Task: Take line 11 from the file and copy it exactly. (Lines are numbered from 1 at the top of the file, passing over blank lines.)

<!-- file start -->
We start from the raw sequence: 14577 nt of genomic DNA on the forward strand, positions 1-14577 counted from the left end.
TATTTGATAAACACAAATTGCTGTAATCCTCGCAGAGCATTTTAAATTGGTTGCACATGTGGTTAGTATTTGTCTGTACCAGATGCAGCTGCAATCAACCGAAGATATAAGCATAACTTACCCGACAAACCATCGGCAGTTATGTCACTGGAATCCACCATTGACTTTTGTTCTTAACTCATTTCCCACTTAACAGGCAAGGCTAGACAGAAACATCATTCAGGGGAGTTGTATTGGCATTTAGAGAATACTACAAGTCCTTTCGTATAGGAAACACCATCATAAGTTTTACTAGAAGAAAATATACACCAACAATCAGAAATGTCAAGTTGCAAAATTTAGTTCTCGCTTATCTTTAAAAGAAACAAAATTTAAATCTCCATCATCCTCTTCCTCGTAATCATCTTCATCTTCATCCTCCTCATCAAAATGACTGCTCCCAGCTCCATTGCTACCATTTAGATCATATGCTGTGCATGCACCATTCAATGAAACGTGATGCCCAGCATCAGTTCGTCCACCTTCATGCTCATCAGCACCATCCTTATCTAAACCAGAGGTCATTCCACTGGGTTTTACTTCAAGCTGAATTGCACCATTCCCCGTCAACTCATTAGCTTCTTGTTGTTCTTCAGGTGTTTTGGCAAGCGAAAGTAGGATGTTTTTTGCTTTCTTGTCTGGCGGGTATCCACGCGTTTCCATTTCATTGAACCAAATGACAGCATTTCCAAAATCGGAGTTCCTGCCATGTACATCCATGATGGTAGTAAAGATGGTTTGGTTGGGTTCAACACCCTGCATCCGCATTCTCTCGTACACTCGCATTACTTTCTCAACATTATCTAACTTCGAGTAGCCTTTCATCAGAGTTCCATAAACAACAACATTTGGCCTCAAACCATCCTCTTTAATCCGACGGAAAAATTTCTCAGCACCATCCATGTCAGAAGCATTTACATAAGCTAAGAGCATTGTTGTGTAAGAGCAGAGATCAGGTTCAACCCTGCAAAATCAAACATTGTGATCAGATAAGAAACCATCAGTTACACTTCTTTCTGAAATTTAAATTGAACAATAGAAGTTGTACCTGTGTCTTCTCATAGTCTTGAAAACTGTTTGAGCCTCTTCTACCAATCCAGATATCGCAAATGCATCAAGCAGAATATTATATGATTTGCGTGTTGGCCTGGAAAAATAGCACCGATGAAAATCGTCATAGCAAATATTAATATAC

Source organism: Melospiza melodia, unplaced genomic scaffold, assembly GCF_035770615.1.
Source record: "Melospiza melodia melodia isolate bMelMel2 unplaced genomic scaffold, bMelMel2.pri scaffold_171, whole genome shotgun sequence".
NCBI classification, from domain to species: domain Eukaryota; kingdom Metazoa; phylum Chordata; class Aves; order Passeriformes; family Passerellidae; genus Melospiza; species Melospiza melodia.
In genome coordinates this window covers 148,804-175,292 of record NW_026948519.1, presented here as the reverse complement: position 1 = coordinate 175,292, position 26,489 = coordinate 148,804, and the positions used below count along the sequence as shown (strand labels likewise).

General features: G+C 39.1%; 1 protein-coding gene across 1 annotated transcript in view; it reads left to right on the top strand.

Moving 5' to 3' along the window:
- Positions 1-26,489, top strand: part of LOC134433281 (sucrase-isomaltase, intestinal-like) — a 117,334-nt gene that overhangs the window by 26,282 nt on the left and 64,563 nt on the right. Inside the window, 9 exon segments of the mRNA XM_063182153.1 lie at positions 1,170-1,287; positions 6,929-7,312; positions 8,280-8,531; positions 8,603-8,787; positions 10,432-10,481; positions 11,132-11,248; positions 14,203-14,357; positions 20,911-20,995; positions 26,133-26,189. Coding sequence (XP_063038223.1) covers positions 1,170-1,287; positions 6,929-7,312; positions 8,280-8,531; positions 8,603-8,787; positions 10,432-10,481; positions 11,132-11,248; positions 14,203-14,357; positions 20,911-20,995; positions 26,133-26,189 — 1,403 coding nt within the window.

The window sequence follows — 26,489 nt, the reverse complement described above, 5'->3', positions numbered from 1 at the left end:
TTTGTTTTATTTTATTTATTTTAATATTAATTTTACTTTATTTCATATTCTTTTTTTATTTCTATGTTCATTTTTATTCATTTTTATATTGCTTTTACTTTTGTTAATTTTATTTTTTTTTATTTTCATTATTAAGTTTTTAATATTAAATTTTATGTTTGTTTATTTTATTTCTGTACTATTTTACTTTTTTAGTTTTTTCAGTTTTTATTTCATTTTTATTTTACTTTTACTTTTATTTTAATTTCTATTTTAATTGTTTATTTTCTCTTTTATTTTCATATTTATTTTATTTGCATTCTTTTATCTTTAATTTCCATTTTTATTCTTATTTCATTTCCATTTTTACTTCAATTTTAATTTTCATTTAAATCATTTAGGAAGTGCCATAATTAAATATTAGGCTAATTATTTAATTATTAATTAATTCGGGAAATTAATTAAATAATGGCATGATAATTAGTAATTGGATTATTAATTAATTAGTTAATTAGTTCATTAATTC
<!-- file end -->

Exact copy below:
TTTGTTTTATTTTATTTATTTTAATATTAATTTTACTTTATTTCATATTCTTTTTTTATTTCTATGTTCATTTTTATTCATTTTTATATTGCTTTTACTTTTGTTAATTTTATTTTTTTTTATTTTCATTATTAAGTTTTTAATATTAAATTTTATGTTTGTTTATTTTATTTCTGTACTATTTTACTTTTTTAGTTTTTTCAGTTTTTATTTCATTTTTATTTTACTTTTACTTTTATTTTAATTTCTATTTTAATTGTTTATTTTCTCTTTTATTTTCATATTTATTTTATTTGCATTCTTTTATCTTTAATTTCCATTTTTATTCTTATTTCATTTCCATTTTTACTTCAATTTTAATTTTCATTTAAATCATTTAGGAAGTGCCATAATTAAATATTAGGCTAATTATTTAATTATTAATTAATTCGGGAAATTAATTAAATAATGGCATGATAATTAGTAATTGGATTATTAATTAATTAGTTAATTAGTTCATTAATTC